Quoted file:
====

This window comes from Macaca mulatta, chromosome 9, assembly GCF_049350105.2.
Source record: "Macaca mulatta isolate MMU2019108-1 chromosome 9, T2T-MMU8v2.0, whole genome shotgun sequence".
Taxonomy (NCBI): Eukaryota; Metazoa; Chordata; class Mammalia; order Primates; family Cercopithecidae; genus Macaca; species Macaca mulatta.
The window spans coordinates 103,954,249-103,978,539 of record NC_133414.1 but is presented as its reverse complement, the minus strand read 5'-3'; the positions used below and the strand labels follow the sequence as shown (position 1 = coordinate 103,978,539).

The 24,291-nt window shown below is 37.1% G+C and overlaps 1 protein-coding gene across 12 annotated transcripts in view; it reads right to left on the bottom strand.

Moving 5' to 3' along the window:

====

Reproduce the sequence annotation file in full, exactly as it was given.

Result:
This window comes from Macaca mulatta, chromosome 9, assembly GCF_049350105.2.
Source record: "Macaca mulatta isolate MMU2019108-1 chromosome 9, T2T-MMU8v2.0, whole genome shotgun sequence".
Taxonomy (NCBI): Eukaryota; Metazoa; Chordata; class Mammalia; order Primates; family Cercopithecidae; genus Macaca; species Macaca mulatta.
The window spans coordinates 103,954,249-103,978,539 of record NC_133414.1 but is presented as its reverse complement, the minus strand read 5'-3'; the positions used below and the strand labels follow the sequence as shown (position 1 = coordinate 103,978,539).

The 24,291-nt window shown below is 37.1% G+C and overlaps 1 protein-coding gene across 12 annotated transcripts in view; it reads right to left on the bottom strand.

Moving 5' to 3' along the window: